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Microsoft has been accused by a Swedish technology company of illegally using the dominance of the Windows operating system to quash competing video and music systems.


Microsoft is breaking European Union antitrust law by selling its Windows XP Professional operating system at a discount when it is sold with the company’s Media Center Edition software, Wellton Way said in an Oct. 27 complaint to EU regulators in Brussels. The Swedish company makes a rival product for controlling home-entertainment devices.


The EU last year fined Microsoft for abusing its market dominance. Microsoft is appealing.


“We believe our marketing and pricing of Windows Media Center in Sweden complies with all applicable rules,” Microsoft spokesman Dirk Delmartino said.


Jonathan Todd, a commission spokesman, had no immediate comment on Wellton Way’s complaint.


Microsoft


Executive leaving for Blackbaud post


Microsoft executive Marc Chardon is leaving the Redmond software maker to become chief executive officer of Blackbaud, which designs programs to help nonprofit organizations organize and manage their fundraising efforts.


Chardon, 50, will join Charleston, S.C.-based Blackbaud on Nov. 28, the company said Monday. He will succeed Robert Sywolski, 67, who is retiring.


Chardon was finance chief for Microsoft’s information worker group.


NexCura

Thomson unit acquires local firm


Thomson Scientific & Healthcare said Monday it’s acquiring NexCura, a maker of Web-based tools that help patients understand health-care treatment options.


NexCura and its 25 employees will remain in Seattle, where it was founded in 1998.


Thomson Scientific is a unit of $8.1 billion global information company Thomson. Terms of the transaction were not disclosed.


NexCura will partner with a Thomson subsidiary that compiles clinical-trial information to grow its patient-recruitment business, said NexCura President and CEO Peter Hoover.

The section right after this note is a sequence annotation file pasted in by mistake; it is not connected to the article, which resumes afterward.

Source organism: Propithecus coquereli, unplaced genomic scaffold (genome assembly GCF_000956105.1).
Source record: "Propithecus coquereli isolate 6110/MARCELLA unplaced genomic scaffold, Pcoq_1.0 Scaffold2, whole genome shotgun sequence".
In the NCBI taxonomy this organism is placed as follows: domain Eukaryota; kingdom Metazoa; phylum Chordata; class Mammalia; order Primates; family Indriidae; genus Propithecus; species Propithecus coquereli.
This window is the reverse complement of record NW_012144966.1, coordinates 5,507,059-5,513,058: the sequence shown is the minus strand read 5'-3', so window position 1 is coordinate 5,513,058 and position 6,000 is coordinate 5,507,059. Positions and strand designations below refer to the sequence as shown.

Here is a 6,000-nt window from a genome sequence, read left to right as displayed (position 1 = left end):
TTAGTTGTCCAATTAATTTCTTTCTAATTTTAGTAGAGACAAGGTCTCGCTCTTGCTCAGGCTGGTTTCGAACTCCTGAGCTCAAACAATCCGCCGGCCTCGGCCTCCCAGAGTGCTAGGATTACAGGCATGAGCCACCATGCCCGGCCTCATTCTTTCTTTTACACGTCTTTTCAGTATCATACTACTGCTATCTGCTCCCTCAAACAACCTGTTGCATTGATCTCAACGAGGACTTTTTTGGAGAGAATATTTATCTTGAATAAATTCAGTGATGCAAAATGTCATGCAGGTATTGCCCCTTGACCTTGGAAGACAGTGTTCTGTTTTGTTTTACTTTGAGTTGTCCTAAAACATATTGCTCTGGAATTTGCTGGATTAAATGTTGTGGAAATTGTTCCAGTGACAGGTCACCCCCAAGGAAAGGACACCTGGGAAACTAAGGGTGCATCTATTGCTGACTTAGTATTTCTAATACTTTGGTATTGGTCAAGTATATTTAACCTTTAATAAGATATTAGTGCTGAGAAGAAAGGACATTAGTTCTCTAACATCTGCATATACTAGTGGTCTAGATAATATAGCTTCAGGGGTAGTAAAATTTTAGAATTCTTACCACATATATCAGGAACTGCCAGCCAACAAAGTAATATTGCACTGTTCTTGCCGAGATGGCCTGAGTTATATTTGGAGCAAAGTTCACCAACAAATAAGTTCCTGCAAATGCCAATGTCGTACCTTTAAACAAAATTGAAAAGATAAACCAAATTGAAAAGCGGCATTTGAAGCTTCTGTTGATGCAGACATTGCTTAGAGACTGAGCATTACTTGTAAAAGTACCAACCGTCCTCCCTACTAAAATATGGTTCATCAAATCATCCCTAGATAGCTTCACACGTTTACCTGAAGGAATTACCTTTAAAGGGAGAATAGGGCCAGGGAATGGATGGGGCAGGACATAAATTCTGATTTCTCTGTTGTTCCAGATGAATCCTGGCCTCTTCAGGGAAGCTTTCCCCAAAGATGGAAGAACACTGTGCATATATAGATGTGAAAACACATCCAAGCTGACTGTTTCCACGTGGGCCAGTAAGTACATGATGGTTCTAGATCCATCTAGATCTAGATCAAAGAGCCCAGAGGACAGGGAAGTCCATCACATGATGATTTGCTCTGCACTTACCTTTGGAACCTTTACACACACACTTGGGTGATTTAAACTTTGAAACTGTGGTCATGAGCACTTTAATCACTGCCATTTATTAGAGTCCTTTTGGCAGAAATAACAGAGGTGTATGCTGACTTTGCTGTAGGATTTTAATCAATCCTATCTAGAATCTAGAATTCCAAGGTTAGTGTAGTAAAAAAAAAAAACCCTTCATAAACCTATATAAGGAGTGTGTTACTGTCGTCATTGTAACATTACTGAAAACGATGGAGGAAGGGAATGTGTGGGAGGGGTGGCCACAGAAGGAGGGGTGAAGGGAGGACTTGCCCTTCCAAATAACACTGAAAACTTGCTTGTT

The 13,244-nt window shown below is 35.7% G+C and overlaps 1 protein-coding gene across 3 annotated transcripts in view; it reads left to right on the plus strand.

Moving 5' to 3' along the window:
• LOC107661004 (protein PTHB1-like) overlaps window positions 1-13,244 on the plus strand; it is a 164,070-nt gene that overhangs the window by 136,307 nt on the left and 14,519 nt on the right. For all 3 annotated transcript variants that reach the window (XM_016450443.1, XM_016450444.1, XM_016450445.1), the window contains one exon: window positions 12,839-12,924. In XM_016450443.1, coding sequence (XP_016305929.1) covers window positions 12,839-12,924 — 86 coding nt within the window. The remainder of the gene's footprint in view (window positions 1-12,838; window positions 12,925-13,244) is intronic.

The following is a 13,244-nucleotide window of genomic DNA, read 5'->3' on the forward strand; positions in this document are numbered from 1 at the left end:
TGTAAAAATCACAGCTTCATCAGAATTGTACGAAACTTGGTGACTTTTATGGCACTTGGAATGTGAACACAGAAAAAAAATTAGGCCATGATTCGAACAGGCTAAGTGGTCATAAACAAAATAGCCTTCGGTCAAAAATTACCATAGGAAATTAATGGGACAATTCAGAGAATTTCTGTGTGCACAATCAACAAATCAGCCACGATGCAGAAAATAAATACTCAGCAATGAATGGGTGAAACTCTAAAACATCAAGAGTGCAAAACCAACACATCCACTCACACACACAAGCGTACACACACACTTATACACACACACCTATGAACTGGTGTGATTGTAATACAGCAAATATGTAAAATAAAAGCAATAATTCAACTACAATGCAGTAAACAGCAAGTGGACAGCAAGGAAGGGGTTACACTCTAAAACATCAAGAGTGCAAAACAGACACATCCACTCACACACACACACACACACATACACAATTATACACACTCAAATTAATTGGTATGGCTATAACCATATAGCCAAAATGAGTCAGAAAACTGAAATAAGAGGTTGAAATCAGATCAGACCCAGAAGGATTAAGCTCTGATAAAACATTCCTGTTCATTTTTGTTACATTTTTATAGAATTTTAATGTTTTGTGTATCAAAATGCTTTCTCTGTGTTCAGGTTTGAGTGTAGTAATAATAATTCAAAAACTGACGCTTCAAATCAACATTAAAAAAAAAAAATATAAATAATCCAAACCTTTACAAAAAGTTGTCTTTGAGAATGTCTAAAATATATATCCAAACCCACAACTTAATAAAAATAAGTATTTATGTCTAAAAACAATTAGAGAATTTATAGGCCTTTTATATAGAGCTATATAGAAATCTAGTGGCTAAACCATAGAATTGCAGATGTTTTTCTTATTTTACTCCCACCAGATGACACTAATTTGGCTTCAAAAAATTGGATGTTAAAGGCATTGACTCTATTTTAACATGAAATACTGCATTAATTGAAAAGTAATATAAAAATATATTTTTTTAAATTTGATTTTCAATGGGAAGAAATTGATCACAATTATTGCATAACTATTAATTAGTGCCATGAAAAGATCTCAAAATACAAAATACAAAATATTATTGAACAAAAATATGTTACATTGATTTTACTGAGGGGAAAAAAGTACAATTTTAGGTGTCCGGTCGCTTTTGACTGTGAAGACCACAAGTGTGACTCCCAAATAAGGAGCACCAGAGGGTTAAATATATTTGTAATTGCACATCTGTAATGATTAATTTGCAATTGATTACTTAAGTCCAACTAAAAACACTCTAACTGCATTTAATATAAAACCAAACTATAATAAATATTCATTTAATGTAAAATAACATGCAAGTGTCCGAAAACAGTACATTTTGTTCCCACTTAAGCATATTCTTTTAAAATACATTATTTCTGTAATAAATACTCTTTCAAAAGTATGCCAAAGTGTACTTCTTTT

Flyi


Year-old carrier files Chapter 11


Flyi, which launched low-fare Independence Air just one year ago from its hub at Washington’s Dulles Airport, filed for Chapter 11 bankruptcy protection Monday and said it hopes a court-supervised auction will attract a new investor in the next 60 days.


Airline spokesman Rick DeLisi said flights would operate on their regular schedule Monday and that customers should not expect any immediate disruptions.


Flyi, formerly known as Atlantic Coast Airlines, had operated until July 2004 as a contract carrier for United Airlines and Delta Air Lines.

Broadcasting

Comcast, DirecTV add “on-demand”


The reconstruction of television viewing accelerated Monday with the announcement of two deals to bring prime-time network programming to the world of video-on-demand.


Comcast said it struck a deal with CBS to put four of the network’s highest-rated prime-time programs — “CSI: Crime Scene Investigation,” “NCIS,” “Survivor” and “The Amazing Race” — on the cable company’s video-on-demand service at 99 cents a show.


And DirecTV announced a deal with NBC Universal to provide virtually on-demand programs from NBC as well as the Sci Fi, Bravo and USA networks.


The announcements followed last month’s deal between Apple Computer and the Walt Disney Co. to provide shows from the ABC-TV network — “Desperate Housewives” and “Lost” — for downloading from the Internet to new video iPods, computers and TV sets hooked to computers.


The deals can be expected to open a “floodgate” of similar deals to bring high-demand programs from traditional television networks to new distribution channels, said Allen Sabinson, a former network executive who now directs the Kal & Lucille Rudman Institute for Entertainment Industry Studies at Drexel University.


Delphi

6 unions oppose wage, benefit cuts


Six unions that represent workers at Delphi said Monday they are banding together to fight proposed wage and benefit cuts at the auto supplier, a sign of strained relations that could lead to a strike.


Delphi, the largest U.S. auto supplier, filed for bankruptcy protection last month. It has asked its unions to accept wage and benefit cuts of up to 60 percent.


The unions represent 33,650 active Delphi workers. The vast majority are represented by the United Auto Workers, the International Union of Electrical Workers-Communications Workers of America and the United Steelworkers. The International Brotherhood of Electrical Workers, the International Association of Machinists and Aerospace Workers and the International Union of Operating Engineers also represent about 200 Delphi hourly workers.


Delphi spokeswoman Claudia Baucus said the company is continuing to negotiate with its unions.


Compiled from Knight Ridder Newspapers, Bloomberg News, Seattle Times staff and The Associated Press